Filming the Feast

Now that we have the market good and kicked off, we’d like to start a project for people to make their own videos of their days out at the West Norwood Feast. It’s really simple to do, and we’ll collect the videos at our Youtube page, http://youtube.com/wnfeast

Here’s an example of how simple a film can be

That’s us in the queue for a Roast Hog sandwich, with Harry Houseago on guitar, Beamish and McGlue with snacks.

Take a look at this marvelous jacket from the Retro Village. I wound up coming back for it at the end of the day – an absolutely ace deal, if I do say so myself. I wear it all the time!

One take, a bit shaky on the camera here and there, but couldn’t you almost taste the vodka-ginger treat? A good film gives a sense of presence, even through the technical flaws.

Here’s our take on how to make quick and easy videos like this for the Feast, or for any other event.

Living Video

Making what’s happening visible to people who’d like to get involved

Producing good video is both difficult and expensive, but the worst photograph is the one which was not taken, and the worst camera is the one you don’t have with you, or the courage to start.

There are four rules for producing useful video easily.

  1. Stand still or get a tripod
  2. Film dialogue and interaction
  3. Don’t hide the camera (or the camera operator)
  4. Have fun and break these rules when necessary

The visual style of television or film is as impossible to replicate as the glossy full-face pictures on the covers of fashion magazines. You are seeing the work of dozens of skilled professionals – or hundreds in the case of feature films. What is achievable is the “good holiday pictures” level of video; a video which shows somebody who is socially involved with a project roughly what is happening. A video which takes a person who is interested in the project and turns them into a person who is involved with the project. The last thing people do before deciding to get involved is watch the videos – it’s the largest investment of time a person can make short of showing up, so it is the point at which people make up their minds.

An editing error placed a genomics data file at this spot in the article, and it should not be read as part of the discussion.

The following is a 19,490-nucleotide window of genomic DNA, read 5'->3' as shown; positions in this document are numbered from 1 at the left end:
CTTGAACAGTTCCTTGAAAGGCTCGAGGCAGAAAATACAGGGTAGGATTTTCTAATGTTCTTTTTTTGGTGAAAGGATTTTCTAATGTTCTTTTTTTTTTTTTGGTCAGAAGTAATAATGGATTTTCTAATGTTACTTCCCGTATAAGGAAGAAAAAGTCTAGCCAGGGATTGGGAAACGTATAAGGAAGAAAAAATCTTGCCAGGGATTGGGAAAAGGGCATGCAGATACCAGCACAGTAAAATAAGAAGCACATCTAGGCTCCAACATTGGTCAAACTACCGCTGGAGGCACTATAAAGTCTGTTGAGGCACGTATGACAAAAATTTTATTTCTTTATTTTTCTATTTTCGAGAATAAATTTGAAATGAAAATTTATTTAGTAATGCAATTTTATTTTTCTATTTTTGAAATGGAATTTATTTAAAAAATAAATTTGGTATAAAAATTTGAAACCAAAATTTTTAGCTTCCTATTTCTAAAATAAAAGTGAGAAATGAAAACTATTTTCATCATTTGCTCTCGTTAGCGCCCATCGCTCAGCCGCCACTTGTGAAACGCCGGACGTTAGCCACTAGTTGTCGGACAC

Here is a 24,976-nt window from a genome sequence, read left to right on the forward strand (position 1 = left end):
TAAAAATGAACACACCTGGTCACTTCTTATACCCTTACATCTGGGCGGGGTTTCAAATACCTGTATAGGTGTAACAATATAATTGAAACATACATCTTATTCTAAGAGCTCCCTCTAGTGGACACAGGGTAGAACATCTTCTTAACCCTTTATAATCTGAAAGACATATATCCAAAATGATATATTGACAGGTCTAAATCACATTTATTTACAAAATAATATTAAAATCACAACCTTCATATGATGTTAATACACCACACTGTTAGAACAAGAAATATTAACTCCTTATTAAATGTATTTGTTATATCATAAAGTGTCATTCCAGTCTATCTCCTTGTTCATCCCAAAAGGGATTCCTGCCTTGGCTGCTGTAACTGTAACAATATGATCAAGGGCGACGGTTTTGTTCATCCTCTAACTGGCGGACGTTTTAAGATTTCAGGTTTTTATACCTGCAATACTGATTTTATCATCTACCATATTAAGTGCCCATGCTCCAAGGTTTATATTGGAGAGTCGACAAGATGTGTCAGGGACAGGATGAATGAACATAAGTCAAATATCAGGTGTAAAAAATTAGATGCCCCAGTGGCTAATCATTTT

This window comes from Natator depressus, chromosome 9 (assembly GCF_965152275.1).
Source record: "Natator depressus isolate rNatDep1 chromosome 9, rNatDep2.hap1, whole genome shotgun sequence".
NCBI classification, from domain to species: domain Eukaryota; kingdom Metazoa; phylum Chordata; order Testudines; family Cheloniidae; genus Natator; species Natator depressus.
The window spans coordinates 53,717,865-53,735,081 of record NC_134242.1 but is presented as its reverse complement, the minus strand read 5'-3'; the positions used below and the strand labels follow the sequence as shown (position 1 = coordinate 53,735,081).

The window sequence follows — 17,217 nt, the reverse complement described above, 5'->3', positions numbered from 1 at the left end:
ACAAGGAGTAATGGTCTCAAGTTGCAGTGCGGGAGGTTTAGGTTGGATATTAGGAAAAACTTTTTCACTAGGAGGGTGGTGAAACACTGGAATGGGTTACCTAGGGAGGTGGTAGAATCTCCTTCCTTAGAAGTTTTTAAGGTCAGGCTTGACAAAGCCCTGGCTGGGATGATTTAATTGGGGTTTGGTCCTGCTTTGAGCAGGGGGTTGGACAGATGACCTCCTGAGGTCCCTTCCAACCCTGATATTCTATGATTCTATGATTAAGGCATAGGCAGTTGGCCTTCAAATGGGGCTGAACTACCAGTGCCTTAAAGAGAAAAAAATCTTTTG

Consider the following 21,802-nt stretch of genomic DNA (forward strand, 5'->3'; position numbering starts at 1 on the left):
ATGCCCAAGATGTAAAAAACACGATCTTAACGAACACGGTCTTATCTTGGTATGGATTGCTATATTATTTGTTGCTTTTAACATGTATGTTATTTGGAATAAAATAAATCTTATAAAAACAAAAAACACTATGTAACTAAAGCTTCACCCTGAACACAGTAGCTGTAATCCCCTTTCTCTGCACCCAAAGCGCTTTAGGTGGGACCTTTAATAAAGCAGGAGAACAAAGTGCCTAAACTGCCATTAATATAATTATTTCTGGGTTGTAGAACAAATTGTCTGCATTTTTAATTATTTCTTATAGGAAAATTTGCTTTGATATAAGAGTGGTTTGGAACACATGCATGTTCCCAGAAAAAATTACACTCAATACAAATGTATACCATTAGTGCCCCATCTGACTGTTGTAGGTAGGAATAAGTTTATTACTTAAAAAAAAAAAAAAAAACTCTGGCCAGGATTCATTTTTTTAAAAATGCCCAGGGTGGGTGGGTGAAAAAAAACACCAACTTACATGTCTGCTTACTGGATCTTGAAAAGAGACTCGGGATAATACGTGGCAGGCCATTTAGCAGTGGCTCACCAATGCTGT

Therefore to be effective, such a video should not sell, it should reveal.

“This is what you will see if you come!”

An honest, simple video which shows what is happening, is less than two minutes long, has good sound (just stand right beside people!), is well-lit (daylight! under the spotlight!) can achieve that moment of contact with the reality of something, unedited and unfiltered, which is the spark of engaging with people’s sense of the real, and therefore with their deepest sense of what they want. Some people make great films by imagining cool stuff and filming it beautifully. We make great films by doing cool stuff, and showing the basics of what we have done. The hard part is doing something worth seeing.

Try not to edit, and keep the fact that a camera is in the scene socially visible. Talk over the top of your shot, try not to be invisible. Ask people to do things for the camera. Prompt with questions. Television is the illusion of reality, in which the mechanisms used to create and record the illusion must be invisible. Our films are just a little slice of reality, in which you are stood there with a camera, joking with your mates about making a video of
this for the internet, because it’s great!

Vinay Gupta, London, April 5 02011

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